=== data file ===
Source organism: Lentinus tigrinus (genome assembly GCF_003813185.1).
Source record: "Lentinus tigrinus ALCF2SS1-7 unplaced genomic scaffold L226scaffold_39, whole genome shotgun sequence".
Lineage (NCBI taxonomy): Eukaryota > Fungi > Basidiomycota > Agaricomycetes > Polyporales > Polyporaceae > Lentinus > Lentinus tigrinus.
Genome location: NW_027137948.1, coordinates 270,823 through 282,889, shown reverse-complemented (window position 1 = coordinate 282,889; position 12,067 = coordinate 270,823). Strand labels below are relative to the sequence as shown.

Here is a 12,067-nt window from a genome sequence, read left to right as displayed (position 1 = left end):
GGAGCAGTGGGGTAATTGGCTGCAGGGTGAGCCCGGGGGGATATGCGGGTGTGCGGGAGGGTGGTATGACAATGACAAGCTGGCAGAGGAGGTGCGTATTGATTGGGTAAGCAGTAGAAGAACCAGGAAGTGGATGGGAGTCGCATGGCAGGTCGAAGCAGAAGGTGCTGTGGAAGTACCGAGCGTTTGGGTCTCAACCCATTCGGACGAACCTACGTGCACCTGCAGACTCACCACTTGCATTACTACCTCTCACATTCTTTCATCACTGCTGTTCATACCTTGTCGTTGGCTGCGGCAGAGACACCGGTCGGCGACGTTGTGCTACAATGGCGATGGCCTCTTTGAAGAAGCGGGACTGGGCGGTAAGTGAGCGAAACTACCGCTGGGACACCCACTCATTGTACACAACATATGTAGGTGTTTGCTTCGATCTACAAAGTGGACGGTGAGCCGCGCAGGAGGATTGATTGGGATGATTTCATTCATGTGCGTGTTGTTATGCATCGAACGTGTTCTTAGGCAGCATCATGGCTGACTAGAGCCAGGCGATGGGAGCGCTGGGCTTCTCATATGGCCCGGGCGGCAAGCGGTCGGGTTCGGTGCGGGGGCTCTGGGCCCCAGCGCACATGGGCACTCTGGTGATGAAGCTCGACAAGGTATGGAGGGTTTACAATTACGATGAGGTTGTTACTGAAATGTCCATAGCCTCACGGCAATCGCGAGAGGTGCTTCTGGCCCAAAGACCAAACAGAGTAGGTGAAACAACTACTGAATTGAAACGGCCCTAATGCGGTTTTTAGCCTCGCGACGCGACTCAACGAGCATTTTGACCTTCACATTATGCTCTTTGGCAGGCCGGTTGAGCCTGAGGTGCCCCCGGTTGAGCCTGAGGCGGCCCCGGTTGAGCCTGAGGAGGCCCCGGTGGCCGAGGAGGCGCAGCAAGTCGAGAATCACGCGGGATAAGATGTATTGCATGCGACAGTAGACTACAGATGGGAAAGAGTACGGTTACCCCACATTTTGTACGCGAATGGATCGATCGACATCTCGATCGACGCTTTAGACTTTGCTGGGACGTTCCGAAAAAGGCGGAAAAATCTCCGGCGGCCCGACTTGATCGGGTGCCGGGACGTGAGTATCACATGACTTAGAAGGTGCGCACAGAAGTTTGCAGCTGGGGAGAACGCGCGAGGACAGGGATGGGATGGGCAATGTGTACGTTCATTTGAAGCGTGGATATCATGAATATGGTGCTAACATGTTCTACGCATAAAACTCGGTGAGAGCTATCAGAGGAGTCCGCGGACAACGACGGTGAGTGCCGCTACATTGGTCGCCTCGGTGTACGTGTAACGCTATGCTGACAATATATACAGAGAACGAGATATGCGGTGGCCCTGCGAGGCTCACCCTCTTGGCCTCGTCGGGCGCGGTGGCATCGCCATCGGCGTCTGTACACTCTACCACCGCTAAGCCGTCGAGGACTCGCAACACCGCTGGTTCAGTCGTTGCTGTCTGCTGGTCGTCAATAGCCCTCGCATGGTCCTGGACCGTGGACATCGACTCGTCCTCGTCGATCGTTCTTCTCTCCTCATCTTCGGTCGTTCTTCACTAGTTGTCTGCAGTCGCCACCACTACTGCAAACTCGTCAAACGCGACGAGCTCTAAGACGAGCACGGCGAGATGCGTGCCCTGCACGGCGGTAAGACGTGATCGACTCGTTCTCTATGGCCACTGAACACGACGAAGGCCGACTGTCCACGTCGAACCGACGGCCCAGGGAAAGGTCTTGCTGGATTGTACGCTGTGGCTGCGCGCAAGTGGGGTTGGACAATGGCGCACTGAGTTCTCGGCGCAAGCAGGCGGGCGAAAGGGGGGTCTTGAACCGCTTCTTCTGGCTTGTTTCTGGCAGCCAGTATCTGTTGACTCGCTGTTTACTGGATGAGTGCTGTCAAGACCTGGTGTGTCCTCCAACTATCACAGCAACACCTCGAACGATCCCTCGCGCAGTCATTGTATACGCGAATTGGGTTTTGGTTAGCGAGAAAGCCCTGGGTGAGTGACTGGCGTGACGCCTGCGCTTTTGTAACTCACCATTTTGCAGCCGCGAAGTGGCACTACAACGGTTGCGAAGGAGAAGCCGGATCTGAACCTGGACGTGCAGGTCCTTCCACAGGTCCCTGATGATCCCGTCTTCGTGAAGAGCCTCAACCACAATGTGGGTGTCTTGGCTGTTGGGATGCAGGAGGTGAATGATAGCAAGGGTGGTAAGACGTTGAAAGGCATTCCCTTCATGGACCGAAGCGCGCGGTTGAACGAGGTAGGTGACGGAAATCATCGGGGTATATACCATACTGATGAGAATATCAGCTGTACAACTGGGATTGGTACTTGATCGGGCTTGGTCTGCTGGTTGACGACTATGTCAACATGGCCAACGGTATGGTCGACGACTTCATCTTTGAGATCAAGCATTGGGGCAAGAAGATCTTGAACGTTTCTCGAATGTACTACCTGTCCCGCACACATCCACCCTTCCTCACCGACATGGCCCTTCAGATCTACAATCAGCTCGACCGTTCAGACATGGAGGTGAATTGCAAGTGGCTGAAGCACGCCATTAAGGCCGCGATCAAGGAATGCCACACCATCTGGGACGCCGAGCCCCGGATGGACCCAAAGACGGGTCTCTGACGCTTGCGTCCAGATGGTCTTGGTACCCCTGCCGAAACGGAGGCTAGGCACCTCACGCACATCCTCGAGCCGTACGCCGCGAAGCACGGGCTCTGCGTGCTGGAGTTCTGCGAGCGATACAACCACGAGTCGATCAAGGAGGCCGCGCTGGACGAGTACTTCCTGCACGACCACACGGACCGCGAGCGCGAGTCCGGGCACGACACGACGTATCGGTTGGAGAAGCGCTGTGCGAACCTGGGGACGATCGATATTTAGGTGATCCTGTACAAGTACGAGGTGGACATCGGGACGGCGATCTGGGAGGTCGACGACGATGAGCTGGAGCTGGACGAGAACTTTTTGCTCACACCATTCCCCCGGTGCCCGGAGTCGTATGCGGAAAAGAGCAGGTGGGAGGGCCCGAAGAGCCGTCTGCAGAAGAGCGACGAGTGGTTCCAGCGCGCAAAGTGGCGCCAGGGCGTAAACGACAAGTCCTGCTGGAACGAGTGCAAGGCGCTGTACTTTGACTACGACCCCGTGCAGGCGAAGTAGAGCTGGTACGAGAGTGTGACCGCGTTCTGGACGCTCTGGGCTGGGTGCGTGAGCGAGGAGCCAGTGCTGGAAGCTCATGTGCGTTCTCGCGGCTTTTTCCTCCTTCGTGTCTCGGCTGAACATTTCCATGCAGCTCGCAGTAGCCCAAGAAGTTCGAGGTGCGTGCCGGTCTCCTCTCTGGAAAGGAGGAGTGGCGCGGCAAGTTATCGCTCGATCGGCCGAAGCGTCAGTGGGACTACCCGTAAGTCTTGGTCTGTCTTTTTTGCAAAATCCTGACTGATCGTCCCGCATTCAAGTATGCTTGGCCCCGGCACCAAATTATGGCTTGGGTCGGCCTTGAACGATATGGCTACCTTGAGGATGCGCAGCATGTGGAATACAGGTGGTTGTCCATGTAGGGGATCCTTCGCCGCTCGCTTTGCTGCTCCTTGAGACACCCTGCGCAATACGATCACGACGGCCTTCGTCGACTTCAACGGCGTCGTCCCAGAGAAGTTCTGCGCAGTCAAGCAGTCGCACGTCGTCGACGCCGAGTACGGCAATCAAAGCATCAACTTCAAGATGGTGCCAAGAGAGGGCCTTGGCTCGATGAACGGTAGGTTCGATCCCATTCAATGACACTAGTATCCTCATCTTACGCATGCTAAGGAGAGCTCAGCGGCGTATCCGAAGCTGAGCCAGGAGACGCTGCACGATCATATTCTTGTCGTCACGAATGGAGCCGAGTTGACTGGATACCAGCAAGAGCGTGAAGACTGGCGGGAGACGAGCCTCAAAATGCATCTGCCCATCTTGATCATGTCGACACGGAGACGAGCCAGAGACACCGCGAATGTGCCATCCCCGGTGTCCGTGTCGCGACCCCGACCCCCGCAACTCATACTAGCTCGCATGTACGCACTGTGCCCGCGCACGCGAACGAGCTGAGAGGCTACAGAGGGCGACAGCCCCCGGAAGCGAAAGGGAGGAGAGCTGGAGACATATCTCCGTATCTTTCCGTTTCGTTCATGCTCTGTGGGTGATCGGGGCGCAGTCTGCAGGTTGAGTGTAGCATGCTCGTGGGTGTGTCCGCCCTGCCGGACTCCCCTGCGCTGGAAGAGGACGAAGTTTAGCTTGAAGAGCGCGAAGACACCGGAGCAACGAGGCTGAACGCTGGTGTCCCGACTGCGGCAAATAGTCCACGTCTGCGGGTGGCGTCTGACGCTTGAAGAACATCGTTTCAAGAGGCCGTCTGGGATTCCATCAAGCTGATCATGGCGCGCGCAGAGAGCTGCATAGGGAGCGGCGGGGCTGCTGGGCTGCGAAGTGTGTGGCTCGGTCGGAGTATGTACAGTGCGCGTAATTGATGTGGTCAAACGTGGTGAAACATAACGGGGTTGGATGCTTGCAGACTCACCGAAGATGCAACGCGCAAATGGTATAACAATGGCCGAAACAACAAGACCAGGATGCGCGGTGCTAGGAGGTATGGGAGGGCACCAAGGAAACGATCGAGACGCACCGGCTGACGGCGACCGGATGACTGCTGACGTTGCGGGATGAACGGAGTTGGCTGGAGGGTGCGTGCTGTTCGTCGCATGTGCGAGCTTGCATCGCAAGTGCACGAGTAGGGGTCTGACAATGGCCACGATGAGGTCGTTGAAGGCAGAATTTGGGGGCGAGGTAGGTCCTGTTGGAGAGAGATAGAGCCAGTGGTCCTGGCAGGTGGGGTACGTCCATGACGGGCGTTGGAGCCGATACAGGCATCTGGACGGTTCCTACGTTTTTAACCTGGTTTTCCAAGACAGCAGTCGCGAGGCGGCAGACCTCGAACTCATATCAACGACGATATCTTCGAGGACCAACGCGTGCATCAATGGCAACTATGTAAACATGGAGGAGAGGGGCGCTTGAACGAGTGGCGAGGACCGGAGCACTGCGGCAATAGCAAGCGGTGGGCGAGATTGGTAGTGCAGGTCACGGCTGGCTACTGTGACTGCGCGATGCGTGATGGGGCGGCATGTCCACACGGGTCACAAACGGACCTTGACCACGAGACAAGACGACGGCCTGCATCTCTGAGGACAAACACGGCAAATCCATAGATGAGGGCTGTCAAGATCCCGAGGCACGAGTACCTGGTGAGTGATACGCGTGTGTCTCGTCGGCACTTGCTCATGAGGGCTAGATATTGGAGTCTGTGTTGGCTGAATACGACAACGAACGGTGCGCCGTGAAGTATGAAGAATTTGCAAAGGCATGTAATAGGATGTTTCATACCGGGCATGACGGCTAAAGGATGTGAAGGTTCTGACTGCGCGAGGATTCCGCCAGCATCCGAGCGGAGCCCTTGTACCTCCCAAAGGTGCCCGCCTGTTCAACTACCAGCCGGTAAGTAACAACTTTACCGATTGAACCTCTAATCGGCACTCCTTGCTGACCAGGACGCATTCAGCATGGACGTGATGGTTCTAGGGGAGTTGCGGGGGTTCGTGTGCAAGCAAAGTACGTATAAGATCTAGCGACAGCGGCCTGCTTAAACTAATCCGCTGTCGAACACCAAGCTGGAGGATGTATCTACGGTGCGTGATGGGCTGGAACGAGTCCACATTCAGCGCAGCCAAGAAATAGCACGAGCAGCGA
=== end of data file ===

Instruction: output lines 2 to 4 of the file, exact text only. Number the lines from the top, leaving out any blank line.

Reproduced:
Source record: "Lentinus tigrinus ALCF2SS1-7 unplaced genomic scaffold L226scaffold_39, whole genome shotgun sequence".
Lineage (NCBI taxonomy): Eukaryota > Fungi > Basidiomycota > Agaricomycetes > Polyporales > Polyporaceae > Lentinus > Lentinus tigrinus.
Genome location: NW_027137948.1, coordinates 270,823 through 282,889, shown reverse-complemented (window position 1 = coordinate 282,889; position 12,067 = coordinate 270,823). Strand labels below are relative to the sequence as shown.